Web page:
Explore Chicago Collections lets researchers, teachers and students search many locations at once. Their unified search lets you locate thousands of archival collections and digital images at member institutions all over the Chicago area.
A search of the site for “pollution” yielded eighteen images, including pollution maps from the Forest Preserve District of Cook County Records (pictured below), and fifty-four archival collections, including records from neighborhood environmental groups.
In the Spring of 1962, The New Yorker published Rachel Carson’s anti-pesticide manifesto, Silent Spring, in three installments. Carson’s message quickly transcended the magazine’s readership, eliciting a national response that would eventually lead to a federal ban on DDT for agricultural use and the creation of the EPA. In honor of Carson’s legacy and Women’s History Month, cartoonist David Gessner illustrates the pioneering writer’s final years as she fought for the environment and for her life. (Based on Linda Lear’s biography, Rachel Carson: Witness for Nature.)
Over the last 45 years of EPA leadership, we’ve made tremendous progress—dramatically cutting air pollution, cleaning up our water and land, and protecting vulnerable communities from harm. This month, we honor the leaders who’ve paved the way for women to follow in their footsteps—from the four women who’ve previously served as this agency’s Administrators, to the countless others who overcame prejudice to transform society.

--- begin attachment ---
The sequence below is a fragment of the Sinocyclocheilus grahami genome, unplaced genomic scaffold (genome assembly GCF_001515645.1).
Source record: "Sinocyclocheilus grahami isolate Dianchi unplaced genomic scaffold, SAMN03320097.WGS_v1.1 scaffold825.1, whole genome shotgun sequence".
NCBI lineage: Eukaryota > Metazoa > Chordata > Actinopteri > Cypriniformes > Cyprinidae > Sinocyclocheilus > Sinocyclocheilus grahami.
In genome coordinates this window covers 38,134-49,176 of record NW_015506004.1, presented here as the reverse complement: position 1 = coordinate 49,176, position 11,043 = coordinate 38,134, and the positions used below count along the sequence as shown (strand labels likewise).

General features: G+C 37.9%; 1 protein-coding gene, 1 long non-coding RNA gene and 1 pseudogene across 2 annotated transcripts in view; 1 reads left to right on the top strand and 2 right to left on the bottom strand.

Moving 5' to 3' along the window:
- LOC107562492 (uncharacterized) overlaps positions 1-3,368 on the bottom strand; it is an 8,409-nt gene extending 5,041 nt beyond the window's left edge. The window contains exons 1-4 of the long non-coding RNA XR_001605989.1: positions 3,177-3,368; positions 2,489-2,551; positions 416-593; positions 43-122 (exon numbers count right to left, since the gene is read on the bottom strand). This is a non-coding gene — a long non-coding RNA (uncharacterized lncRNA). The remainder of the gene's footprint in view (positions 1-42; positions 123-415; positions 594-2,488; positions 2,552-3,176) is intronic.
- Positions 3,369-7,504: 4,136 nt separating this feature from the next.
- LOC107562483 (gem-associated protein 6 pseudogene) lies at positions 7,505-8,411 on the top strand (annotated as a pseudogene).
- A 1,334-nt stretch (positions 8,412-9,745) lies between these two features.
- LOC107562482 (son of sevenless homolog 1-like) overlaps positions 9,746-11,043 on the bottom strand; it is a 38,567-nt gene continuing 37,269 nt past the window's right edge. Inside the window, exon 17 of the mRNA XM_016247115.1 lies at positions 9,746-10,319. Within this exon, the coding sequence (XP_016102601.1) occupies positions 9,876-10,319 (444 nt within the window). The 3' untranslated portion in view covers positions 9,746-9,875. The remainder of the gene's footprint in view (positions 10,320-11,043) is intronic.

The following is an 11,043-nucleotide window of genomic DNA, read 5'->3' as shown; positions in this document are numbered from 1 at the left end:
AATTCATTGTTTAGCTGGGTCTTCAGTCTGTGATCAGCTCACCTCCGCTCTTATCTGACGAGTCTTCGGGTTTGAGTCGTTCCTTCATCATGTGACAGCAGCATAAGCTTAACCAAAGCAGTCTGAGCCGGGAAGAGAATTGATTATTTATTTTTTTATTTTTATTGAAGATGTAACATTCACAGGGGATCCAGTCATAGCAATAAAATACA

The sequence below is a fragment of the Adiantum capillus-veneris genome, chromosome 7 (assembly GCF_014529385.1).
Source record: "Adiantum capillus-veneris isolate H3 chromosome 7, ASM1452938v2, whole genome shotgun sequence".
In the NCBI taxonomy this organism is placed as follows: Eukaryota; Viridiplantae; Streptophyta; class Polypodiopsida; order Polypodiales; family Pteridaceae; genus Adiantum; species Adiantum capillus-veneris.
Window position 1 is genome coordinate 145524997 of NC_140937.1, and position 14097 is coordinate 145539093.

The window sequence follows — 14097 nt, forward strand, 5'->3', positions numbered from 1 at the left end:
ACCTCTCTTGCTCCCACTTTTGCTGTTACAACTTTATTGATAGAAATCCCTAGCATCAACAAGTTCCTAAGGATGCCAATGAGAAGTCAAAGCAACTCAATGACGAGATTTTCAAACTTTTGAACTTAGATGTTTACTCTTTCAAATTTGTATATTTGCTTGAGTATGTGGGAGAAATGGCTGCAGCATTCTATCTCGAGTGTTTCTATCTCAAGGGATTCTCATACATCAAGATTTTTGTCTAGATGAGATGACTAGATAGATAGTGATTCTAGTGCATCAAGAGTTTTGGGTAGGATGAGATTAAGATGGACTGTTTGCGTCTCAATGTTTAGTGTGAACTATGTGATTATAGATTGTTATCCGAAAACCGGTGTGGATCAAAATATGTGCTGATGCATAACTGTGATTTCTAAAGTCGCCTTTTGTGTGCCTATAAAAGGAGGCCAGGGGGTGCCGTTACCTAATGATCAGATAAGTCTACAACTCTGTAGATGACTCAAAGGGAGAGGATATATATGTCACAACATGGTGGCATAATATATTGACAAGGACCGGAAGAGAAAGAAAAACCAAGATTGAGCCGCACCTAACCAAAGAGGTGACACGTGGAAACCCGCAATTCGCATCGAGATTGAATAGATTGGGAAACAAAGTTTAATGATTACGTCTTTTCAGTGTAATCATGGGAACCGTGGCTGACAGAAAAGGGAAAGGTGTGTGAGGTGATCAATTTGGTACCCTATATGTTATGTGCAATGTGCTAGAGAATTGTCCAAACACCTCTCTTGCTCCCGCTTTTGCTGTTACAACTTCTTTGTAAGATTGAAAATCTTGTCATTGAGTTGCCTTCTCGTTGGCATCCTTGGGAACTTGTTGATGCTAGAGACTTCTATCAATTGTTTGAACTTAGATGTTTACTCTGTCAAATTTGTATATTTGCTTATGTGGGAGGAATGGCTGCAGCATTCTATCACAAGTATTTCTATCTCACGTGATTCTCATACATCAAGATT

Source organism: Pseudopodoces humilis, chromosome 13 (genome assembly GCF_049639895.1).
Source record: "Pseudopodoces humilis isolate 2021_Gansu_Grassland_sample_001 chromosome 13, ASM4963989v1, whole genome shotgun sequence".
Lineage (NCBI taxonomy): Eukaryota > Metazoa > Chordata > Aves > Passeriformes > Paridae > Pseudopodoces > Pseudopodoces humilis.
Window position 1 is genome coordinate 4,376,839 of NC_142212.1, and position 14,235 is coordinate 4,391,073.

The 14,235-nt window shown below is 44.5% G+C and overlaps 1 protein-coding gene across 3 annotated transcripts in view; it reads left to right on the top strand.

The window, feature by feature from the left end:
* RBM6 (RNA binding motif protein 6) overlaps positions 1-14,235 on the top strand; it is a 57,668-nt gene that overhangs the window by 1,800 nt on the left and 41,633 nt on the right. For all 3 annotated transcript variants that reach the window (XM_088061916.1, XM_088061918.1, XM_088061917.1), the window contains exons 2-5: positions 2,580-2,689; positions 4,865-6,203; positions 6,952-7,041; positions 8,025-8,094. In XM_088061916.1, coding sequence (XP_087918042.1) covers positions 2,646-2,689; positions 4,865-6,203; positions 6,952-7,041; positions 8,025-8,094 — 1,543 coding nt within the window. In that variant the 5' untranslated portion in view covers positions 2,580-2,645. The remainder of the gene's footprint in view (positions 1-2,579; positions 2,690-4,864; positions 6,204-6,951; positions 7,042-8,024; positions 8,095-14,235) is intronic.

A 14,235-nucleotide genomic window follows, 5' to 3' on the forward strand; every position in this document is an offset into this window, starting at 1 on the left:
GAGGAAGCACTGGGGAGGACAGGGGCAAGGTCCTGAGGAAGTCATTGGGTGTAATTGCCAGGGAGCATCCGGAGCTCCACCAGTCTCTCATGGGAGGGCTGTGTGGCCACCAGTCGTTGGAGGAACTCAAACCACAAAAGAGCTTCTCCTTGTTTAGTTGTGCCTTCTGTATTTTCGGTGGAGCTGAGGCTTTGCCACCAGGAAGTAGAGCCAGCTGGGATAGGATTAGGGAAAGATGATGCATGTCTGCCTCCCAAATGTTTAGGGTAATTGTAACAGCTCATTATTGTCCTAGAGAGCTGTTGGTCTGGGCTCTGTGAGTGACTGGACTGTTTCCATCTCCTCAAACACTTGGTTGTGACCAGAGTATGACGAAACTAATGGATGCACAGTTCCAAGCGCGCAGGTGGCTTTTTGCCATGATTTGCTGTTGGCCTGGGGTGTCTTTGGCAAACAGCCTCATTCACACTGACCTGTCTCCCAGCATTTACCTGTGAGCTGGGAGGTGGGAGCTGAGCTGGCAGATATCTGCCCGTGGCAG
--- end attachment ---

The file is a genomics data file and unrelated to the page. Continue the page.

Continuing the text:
March is Women’s History Month, and EPA is marking the event by highlighting the many contributions women have made to the environmental and conservation fields. To help get things rolling, we are sharing advice that EPA women scientists and engineers have for students looking to make their own mark in environmental and conservation history.
Deep in the dusty catalogs of weather stations and meteorological offices all over the world are hidden treasures. They’re easy to miss if you’re not looking for them, often taking the form of piles of moldy papers. But on those pieces of paper are hundreds of years of weather records—data that could make climate science far more accurate.
The International Environmental Data Rescue Organization (IEDRO) estimates that there are 100 million paper-strip charts—records that list weather conditions—sitting in meteorological storage facilities throughout the world. That’s about 200 million observations unused by scientists, data that could greatly improve their models. Now, a few small groups of scientists are trying digitize these records, but they’re facing all kinds of obstacles.
Climate scientists often bemoan the lack of historic records. There are the famous data sets: the Vostok ice core drilled in the 1970s that looks back about 400,000 years, the Keeling curve started in 1958, data from satellites that watch sea ice retreat starting around 1979. But these are spot points in specific places that only span a short amount of time. To truly understand climate, researchers need a global records that reaches back hundreds of years.